Growing up, Darren was content being at home playing video games. Darren was seven-years-old when his father abandoned their family. His mother married again providing him a stepfather at twelve-years-old, but he also left the family three years later. He said that both his mother and father were quick to discipline the children. Darren told me a shocking story of when his younger sister spilled cooking oil on the floor when she was four-years-old. Their father spanked her until she threw up. Thankfully, Darren said although his parents were quick to use a belt, this level of harshness wasn’t the norm in their home.
He describes his mother as being verbally abusive over the years, giving preference to his sister. The cutting words she used with him daily have obviously cut him very deep. She painted him as worthless. I have found that the deepest wounds usually come from those who should love us the most.
After graduating high school, Darren went to attend the John Jay College of Criminal Justice. After three years in school, his mother wanted him to leave home and go live with his grandparents in Staten Island. Darren was very willing to make the move, hoping for a more peaceful environment. Several days later, Darren’s mother informed him that if he moved to Staten Island he would have to completely leave his old life behind in Manhattan, including college. He couldn’t understand her reasoning and was unwilling to agree to those terms.
Before the time came to move, his mother contacted his grandparents to spitefully inform them that Darren was no longer interested in living with them. Darren called to talk to his grandparents who were bewildered that he would not want to come live with them. Darren explained that he had said no such thing. Regardless of his explanation, they no longer wanted him to come live with them. I cannot imagine the rejection Darren must have felt from his own family.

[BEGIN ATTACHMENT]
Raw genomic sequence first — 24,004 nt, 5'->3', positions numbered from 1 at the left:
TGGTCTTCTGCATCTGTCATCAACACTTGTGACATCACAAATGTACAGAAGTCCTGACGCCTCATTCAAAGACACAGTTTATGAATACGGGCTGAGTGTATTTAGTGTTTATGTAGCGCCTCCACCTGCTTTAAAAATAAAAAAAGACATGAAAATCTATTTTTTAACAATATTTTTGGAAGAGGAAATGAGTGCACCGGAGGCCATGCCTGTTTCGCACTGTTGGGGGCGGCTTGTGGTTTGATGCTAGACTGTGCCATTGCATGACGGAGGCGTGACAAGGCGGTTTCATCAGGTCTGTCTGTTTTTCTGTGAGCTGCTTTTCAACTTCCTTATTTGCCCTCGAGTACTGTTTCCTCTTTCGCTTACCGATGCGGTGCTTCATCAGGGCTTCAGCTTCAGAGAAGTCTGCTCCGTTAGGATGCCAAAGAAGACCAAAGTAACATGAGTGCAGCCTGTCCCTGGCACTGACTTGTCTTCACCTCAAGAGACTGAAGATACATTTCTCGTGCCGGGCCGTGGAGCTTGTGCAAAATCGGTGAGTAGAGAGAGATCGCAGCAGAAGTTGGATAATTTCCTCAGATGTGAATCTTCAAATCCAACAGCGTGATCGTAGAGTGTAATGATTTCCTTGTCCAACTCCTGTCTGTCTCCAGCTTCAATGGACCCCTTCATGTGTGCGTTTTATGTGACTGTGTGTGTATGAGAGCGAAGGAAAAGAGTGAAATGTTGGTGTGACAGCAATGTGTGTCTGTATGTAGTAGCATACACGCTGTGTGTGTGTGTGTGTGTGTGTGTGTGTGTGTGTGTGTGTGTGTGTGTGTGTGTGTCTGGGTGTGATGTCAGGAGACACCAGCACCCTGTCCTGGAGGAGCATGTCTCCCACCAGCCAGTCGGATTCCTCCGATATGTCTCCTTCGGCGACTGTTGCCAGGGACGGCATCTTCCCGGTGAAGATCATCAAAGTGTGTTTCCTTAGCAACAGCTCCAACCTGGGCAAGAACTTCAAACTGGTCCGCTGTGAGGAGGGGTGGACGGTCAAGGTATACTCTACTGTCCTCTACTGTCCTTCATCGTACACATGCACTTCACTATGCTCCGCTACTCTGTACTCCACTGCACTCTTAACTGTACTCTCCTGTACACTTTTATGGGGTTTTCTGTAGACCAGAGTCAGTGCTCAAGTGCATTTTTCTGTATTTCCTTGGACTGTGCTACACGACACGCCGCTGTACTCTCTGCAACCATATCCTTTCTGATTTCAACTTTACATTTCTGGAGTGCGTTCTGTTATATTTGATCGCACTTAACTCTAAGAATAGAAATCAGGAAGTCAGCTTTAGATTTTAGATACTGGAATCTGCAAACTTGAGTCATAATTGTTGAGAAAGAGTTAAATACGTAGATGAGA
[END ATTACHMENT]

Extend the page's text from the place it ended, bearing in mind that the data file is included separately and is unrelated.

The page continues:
Having no place to turn, Darren took to the streets. For three more years he would attend college while still homeless. He could have stayed in dormitories during the semester, but because there was no student housing between semesters, he chose not to. He regrets that choice now. Finally, Darren ran out of steam and stopped attending classes. He decided to take some “time off” to regroup. What this led to was many more years of homelessness.
Darren holds a lot of unforgiveness towards his family and hasn’t been in touch with them for about ten years. We spent a good amount of time talking about this and I shared some of my own struggles with unforgiveness.
After our stint at the library, we headed to St. Bart’s Episcopal Church on Park Avenue and East 51st Street. The Coalition for the Homeless provides dinner there, but you can’t stay and eat it at the church. You have to take it “to go”. Darren and I each chose a sandwich that had been donated by the popular Pret restaurant chain. It was sealed in a box and wasn’t too old. They also gave us a bowl full of salad, dumped a plop of mashed sweet potatoes on top of it and a piece of fish on top of that. I also received a sealed container of soup, an orange and a carton of milk.